Creativity has always been at the foundation of the Manchester School of Art. How fitting, then, that the institution will launch its first ever film festival at HOME Manchester, the leading centre for contemporary film, art and theatre in the North West. The MSA Film Festival will take place on June 7th, showcasing a diverse range of over 20 student productions. Expect science-fiction, animation, and artist moving images, and more importantly, films ‘that matter’.
The festival has been organised by MSA productions, a recently founded, student-lead company whose productive ethos ‘fosters creative partnerships’. Importantly, MSA functions as a pedagogical project, and has developed connections locally with the Royal Northern College of Music. The artistic industry professionals involved offering their support include MMU filmmaking lecturer Christiane Hitzemann, whose short films have featured on the global festival circuit as well as Delaval film productions’ Loran Dunn.The event will bring together individual artists and production groups as part of their collaborative approach, providing an important step forward for those venturing into the industry. HOME will harbour such creativity into their state-of-the-art cinema screens. HOME’s film programme has become recognised for encouraging audiences to take a chance on something fresh and innovative, so what better place for MSA’s filmmaking students to find an indigenous organisation to welcome their hard work.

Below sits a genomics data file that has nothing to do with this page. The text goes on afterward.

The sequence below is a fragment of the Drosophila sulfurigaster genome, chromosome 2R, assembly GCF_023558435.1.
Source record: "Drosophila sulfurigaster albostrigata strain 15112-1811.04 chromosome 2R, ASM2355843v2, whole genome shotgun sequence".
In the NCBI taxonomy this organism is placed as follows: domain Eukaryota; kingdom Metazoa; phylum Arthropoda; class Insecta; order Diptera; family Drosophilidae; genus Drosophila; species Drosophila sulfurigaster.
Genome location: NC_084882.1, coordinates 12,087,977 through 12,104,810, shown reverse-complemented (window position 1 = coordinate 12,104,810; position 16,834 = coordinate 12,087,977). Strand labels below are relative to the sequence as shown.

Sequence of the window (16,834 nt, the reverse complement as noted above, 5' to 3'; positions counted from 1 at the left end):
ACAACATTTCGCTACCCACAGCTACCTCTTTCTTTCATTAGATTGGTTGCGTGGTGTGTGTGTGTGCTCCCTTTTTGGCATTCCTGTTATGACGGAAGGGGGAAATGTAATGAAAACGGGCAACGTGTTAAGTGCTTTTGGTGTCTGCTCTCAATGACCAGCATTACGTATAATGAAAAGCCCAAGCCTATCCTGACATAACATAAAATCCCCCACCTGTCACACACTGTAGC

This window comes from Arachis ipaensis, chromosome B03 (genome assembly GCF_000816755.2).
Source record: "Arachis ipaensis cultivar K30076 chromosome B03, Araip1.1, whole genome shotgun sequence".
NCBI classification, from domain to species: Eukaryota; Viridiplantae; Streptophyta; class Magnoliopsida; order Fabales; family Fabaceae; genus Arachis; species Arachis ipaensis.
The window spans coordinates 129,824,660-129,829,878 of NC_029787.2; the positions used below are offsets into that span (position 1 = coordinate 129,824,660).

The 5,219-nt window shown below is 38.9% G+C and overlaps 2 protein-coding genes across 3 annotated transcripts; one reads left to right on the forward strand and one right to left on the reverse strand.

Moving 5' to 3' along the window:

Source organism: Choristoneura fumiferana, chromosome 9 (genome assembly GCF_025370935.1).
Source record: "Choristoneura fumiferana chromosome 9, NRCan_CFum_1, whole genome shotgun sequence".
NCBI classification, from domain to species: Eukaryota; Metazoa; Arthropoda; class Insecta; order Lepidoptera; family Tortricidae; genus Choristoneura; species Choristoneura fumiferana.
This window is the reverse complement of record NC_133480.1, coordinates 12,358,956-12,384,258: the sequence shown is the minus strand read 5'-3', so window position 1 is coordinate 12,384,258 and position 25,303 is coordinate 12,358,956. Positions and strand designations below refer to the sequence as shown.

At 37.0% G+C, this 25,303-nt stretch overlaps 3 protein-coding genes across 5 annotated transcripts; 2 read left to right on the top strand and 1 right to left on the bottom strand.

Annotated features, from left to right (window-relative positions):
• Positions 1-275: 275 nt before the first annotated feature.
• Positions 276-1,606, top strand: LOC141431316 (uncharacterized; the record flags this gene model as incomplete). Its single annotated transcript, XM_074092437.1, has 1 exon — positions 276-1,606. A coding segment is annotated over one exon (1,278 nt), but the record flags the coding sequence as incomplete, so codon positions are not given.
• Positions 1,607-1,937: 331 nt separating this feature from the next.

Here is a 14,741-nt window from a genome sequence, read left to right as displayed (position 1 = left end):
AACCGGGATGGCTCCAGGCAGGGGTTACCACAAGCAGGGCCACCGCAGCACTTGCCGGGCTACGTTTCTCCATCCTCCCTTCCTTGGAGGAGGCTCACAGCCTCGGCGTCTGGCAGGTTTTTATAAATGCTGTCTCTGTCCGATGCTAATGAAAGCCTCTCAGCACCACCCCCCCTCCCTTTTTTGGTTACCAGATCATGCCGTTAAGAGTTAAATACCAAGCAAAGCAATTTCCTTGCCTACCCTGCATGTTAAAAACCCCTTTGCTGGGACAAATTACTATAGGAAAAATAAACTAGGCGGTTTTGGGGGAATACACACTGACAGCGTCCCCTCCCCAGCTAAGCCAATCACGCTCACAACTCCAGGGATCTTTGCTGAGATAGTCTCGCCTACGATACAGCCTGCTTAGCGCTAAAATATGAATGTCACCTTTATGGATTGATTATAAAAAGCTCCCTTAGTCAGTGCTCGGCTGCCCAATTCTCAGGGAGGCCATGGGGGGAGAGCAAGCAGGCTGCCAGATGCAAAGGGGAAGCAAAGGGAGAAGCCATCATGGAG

Amongst the festival line-up include I am Flesh, a science-fiction standout about a young woman who must escape the factory she resides in, after a strange vision of her embodying another person. For now, any further details are being kept under wraps, as the films cerebral qualities are what makes it so enticing. In consistency with such an engaging concept, My Synthetic Excuse will present an artist’s eye to climate change, offering a personal but abstract perspective to a major global issue.
Molly and Lexi’s Multiverse Odyssey will also provide an astute outlook to something easily intelligible, the animation. Molly (the cat) and Lexi (the dog) find themselves in different spacial dimensions as they attempt to find their way back home, something more challenging than expected. MSA festival will also screen the dark comedy Let’s Not Cry Over Spilt Milk, a story about a young woman’s attempt to decipher her father’s suicide note, with the help of her ex-boyfriend. Moving away from fictional efforts, the documentary Firehouse will reflect on the thriving community at London Road Firehouse, a beacon for overseas workers to retain their identities in foreign surroundings.
In a post-Brexit Britain, a sense of unanimity in our culture is crucial, and the MSA Film Festival will present the achievements of working together in an open, collective environment.
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